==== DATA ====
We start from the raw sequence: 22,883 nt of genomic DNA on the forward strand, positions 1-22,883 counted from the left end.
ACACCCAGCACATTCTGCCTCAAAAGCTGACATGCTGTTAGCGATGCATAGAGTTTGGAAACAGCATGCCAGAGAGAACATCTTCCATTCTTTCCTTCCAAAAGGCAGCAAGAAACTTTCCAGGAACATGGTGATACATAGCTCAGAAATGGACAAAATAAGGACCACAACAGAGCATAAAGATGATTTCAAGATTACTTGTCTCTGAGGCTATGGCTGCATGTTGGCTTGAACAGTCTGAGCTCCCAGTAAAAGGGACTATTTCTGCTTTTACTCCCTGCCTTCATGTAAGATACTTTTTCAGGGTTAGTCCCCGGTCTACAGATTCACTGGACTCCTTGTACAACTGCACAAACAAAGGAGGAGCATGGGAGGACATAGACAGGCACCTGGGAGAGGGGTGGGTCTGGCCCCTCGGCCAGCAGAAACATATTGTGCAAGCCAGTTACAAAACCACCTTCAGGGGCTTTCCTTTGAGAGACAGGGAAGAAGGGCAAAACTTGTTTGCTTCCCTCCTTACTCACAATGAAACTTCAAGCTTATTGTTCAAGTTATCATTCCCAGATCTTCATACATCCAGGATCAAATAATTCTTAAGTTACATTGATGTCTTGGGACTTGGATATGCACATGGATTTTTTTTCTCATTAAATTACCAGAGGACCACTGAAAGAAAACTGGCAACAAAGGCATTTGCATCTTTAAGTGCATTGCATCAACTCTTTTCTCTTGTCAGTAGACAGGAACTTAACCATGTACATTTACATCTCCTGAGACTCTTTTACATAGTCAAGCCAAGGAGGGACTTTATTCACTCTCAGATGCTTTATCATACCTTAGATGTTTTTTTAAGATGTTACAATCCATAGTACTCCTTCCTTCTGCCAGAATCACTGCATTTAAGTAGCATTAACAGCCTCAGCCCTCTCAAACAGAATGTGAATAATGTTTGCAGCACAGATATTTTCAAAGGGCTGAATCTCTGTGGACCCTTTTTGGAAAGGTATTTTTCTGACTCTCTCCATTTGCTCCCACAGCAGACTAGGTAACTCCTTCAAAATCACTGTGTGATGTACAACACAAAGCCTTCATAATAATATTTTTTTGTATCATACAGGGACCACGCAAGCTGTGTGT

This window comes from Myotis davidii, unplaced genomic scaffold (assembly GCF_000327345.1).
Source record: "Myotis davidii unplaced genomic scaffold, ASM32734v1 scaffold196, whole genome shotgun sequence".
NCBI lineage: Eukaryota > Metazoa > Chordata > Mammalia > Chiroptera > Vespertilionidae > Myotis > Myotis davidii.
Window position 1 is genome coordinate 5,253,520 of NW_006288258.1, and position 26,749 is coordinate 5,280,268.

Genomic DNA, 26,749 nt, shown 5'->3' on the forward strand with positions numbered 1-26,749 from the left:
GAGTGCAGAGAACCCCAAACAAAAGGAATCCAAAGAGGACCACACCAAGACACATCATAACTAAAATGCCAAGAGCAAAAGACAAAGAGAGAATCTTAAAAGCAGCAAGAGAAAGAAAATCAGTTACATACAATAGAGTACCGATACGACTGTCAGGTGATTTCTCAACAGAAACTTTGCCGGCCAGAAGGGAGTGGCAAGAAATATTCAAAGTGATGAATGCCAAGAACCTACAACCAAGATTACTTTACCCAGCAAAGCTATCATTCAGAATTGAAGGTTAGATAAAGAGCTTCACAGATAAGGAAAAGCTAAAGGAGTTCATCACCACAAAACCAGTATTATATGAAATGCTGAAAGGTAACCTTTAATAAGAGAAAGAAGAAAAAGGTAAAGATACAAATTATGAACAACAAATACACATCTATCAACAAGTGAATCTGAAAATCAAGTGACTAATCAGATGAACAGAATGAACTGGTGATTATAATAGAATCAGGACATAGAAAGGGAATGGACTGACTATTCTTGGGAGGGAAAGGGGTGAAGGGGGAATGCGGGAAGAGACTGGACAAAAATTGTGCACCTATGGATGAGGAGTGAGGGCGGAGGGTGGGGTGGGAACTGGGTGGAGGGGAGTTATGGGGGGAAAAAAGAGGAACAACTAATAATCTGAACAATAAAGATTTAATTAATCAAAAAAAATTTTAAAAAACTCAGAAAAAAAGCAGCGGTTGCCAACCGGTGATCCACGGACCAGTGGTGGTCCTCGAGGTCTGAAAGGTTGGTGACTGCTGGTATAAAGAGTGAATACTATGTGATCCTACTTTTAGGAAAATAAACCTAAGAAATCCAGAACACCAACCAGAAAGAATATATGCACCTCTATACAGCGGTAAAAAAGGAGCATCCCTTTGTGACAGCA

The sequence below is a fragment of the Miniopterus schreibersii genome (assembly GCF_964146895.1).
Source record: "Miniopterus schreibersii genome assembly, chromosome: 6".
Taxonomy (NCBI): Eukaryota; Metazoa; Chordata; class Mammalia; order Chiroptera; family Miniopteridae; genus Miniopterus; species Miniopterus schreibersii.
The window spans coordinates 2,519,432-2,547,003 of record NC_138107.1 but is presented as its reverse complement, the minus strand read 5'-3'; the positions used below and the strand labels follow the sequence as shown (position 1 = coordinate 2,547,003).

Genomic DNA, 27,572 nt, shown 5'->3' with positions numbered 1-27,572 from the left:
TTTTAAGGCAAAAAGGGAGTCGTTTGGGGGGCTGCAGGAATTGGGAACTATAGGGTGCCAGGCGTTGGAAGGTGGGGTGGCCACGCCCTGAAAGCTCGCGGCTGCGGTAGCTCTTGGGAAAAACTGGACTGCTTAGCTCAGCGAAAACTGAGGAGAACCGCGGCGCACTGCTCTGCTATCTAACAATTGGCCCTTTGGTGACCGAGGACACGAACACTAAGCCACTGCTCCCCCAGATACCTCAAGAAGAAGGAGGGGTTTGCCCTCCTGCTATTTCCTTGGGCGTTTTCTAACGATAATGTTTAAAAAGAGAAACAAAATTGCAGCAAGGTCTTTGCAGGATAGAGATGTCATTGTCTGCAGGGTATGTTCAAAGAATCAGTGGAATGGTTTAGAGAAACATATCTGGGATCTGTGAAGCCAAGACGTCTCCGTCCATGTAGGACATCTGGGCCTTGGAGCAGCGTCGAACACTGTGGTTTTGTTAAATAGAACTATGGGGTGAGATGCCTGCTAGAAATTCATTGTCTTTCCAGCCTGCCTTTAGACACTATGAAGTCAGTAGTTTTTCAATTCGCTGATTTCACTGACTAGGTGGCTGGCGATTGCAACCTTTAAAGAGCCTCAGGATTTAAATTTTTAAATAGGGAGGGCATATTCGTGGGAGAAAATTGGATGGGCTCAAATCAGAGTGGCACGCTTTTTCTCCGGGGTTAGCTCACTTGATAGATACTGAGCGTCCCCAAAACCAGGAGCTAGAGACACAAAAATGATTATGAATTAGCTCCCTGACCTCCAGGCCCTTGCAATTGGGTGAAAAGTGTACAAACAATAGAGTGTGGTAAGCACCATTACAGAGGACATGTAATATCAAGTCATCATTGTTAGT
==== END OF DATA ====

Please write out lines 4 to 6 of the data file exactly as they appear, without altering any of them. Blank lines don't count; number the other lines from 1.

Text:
Source record: "Myotis davidii unplaced genomic scaffold, ASM32734v1 scaffold196, whole genome shotgun sequence".
NCBI lineage: Eukaryota > Metazoa > Chordata > Mammalia > Chiroptera > Vespertilionidae > Myotis > Myotis davidii.
Window position 1 is genome coordinate 5,253,520 of NW_006288258.1, and position 26,749 is coordinate 5,280,268.